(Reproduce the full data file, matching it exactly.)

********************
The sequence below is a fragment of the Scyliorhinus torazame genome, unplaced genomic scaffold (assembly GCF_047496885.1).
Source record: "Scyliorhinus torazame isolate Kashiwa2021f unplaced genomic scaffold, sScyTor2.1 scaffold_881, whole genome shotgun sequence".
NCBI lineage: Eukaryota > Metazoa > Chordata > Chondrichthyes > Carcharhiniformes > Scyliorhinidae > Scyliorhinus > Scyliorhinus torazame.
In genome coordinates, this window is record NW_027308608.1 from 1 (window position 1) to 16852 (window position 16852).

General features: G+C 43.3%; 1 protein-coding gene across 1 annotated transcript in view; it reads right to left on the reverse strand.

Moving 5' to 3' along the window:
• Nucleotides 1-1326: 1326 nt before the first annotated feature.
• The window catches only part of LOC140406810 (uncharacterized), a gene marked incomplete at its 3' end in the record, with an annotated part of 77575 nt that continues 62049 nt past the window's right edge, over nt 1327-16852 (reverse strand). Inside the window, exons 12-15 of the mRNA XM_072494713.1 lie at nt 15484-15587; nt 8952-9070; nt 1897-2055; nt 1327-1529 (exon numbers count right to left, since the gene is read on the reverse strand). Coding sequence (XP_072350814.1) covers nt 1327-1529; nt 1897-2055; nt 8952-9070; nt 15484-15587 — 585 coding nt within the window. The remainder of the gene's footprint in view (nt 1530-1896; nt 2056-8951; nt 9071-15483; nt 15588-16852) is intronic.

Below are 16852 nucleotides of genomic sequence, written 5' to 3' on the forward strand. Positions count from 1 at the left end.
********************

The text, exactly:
The sequence below is a fragment of the Scyliorhinus torazame genome, unplaced genomic scaffold (assembly GCF_047496885.1).
Source record: "Scyliorhinus torazame isolate Kashiwa2021f unplaced genomic scaffold, sScyTor2.1 scaffold_881, whole genome shotgun sequence".
NCBI lineage: Eukaryota > Metazoa > Chordata > Chondrichthyes > Carcharhiniformes > Scyliorhinidae > Scyliorhinus > Scyliorhinus torazame.
In genome coordinates, this window is record NW_027308608.1 from 1 (window position 1) to 16852 (window position 16852).

General features: G+C 43.3%; 1 protein-coding gene across 1 annotated transcript in view; it reads right to left on the reverse strand.

Moving 5' to 3' along the window:
• Nucleotides 1-1326: 1326 nt before the first annotated feature.
• The window catches only part of LOC140406810 (uncharacterized), a gene marked incomplete at its 3' end in the record, with an annotated part of 77575 nt that continues 62049 nt past the window's right edge, over nt 1327-16852 (reverse strand). Inside the window, exons 12-15 of the mRNA XM_072494713.1 lie at nt 15484-15587; nt 8952-9070; nt 1897-2055; nt 1327-1529 (exon numbers count right to left, since the gene is read on the reverse strand). Coding sequence (XP_072350814.1) covers nt 1327-1529; nt 1897-2055; nt 8952-9070; nt 15484-15587 — 585 coding nt within the window. The remainder of the gene's footprint in view (nt 1530-1896; nt 2056-8951; nt 9071-15483; nt 15588-16852) is intronic.

Below are 16852 nucleotides of genomic sequence, written 5' to 3' on the forward strand. Positions count from 1 at the left end.